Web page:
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April 11, 2024 | Tom Ballard

Doctoral student working on dissertation while also helping young people in her native Ukraine

Nataliia Yakushko is a student at UT, Knoxville in the in the Strategy, Entrepreneurship, and Organizations program who collected Christmas presents for the past two years and has created a coloring book and puzzles.

“I’m trying to do as much as I can,” says Nataliia Yakushko, a doctoral student in the Strategy, Entrepreneurship, and Organizations program in the Haslam College of Business at the University of Tennessee, Knoxville.

As one can imagine, the life of a graduate student is challenging enough – everything from traditional activities like attending classes, serving as a Graduate Research Assistant, and working on a dissertation. Yakushko also is part of a four-person Haslam College team that won a $200,000 grant from the National Science Foundation (NSF) to study how small business owners in Ukraine are coping amid the ongoing war there.

Nataliia Yakushko

That study and other efforts that occupy her time beyond being just doctoral student are felt deeply by the Ukrainian native who left the country eight years ago to pursue her Master’s in Business Administration at Valdosta State University. She arrived in Knoxville in 2021 to start working on her doctorate.

As we learned during a recent interview with Yakushko, her emotions are just below the surface when she talks about all that has happened to Ukraine since Russia launched a full-scale invasion on February 24, 2022. Those emotions are particularly evident when she talks about the young people – many that are now either orphans or at least separated from their parents.

“My heart is for those kids,” she tells us. So, what does a doctoral student studying entrepreneurship do? She becomes a practitioner of the very thing she is studying.

“I made multiple trips back to Ukraine in the first year of the war,” including the 2022 Christmas season when she gathered 400 packages in her small apartment in Knoxville to take to Ukraine to provide some cheer in an otherwise dismal period for Ukrainian youth.

The program, which she named “Santa for a Day,” is the equivalent of the American angel tree where underprivileged kids are granted wishes to brighten their holidays. Yakushko repeated the gift gathering in 2023 and collected 800 presents – two per child –  that year to take to Ukrainian kids.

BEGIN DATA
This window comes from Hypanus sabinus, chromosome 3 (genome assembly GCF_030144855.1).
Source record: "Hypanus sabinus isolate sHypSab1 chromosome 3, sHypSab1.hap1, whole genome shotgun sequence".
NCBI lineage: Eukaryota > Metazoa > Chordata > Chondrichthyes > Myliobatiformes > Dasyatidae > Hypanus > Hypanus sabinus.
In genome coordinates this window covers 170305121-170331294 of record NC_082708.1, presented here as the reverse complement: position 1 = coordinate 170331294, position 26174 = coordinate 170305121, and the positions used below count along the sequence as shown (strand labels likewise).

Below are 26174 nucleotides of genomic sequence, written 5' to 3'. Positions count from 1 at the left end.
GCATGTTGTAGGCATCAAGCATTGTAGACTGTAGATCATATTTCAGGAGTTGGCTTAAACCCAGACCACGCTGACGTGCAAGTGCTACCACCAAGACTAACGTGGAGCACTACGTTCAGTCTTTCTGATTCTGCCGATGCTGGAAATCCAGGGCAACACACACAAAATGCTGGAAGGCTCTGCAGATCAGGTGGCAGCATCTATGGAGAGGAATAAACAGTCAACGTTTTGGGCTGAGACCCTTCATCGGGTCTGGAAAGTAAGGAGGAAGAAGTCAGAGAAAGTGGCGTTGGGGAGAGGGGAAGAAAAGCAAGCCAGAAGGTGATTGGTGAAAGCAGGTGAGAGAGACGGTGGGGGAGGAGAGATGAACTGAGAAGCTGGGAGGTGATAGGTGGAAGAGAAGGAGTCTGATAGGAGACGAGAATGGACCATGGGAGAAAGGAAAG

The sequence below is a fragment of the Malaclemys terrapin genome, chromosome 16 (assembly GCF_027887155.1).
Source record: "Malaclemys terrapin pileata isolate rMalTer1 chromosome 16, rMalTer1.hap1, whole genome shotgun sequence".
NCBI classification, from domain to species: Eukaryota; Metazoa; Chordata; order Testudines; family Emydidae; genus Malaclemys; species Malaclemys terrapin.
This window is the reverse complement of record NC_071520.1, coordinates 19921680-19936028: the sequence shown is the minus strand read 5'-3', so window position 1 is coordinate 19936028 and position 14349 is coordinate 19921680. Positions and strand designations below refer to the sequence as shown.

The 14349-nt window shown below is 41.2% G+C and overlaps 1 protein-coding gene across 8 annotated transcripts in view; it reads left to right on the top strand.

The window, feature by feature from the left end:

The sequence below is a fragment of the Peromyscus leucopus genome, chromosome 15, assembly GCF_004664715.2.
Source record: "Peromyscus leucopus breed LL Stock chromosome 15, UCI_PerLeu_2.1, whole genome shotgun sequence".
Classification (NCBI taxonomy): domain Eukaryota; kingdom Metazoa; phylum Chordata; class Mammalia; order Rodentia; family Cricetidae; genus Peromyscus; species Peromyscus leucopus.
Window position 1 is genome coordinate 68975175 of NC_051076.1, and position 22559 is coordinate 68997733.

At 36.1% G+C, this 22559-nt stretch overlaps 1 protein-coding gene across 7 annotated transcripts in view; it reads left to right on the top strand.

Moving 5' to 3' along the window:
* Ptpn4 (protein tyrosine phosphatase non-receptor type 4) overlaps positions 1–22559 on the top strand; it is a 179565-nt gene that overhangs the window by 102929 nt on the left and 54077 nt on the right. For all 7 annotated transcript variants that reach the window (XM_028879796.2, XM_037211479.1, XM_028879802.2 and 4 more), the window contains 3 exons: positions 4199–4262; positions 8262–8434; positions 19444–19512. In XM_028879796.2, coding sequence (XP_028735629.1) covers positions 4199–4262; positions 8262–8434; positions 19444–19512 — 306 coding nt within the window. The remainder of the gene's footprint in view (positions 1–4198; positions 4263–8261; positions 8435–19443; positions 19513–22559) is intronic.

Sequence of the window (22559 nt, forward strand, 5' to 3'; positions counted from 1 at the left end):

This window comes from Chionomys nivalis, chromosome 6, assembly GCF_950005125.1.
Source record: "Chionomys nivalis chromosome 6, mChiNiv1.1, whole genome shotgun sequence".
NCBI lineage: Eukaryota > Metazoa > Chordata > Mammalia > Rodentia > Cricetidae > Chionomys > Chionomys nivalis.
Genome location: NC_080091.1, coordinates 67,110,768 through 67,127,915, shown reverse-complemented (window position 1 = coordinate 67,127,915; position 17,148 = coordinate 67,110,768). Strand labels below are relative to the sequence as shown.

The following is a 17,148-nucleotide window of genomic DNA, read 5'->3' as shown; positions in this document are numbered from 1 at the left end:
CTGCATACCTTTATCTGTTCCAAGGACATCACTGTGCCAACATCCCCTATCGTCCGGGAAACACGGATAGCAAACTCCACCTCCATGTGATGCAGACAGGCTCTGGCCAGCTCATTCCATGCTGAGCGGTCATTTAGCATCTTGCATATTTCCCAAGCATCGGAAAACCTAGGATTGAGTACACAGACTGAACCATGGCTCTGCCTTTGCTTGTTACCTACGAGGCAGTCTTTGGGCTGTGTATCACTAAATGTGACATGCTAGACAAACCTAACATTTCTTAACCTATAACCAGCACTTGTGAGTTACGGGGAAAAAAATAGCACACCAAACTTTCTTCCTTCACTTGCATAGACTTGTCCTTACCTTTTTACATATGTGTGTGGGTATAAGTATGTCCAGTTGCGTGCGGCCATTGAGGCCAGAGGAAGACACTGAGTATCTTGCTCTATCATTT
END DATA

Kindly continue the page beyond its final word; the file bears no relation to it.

During one of her many trips back to her native country, a bomb destroyed the bedroom in her sister’s apartment in Kyiv.

Her sister transitioned from being a celebrity journalist to one now reporting on the war with Russia that has entered its third year since the full-scale invasion and now a decade since Russia invaded Ukraine. As far as Yakushko’s parents, they are entrepreneurs who manage hotels in Ukraine.

Along with Anna Hutsul, Head of Operational Marketing at Solmar, she created a coloring book for Liberty Ukraine, an Austin, TX-based nonprofit, which provides inspiration to young people. All of the proceeds go directly to that organization. “It’s a way to talk to these kids,” Yakushko says.

In addition, there’s a Kickstarter campaign that just launched seeking to raise $10,000 to publish a book titled Through the Eyes of Courage. It is based on asking the children of Ukraine to tell us their stories through both pictures and words. From tales of escape and survival to reflections on loss and longing, each contribution offers a unique perspective on the crisis and its impact on individuals and families. There’s also a puzzle that she is developing, and there are two-week camps where she is helping Liberty Ukraine raise funds.

Fortunately, the NSF grant is closely aligned with her dissertation topic which is how entrepreneurs in Ukraine are dealing with the war. Others involved in that project were Haslam Professor of Entrepreneurship and Innovation Melissa Cardon, Professor David Williams, and Peter Harms, a Professor of Management at the University of Alabama in Tuscaloosa.

When Yakushko said that she did not consider herself to be an entrepreneur, we asked her to describe herself. “I’m a researcher and Ph.D. student who has a passion for resilience and compassion. I always have to do stuff and take care of people.”

Noting that she loves living in the U.S., Yakushko added, “I have so many good people around me.”

With everything she has on her plate and the approach that she has taken to helping those in Ukraine, we would certainly characterize her as a budding servant entrepreneur who devotes as much time as she can to helping others less fortunate. That is pretty special.

 

 

 

 

 

 

 

 

 

 

 


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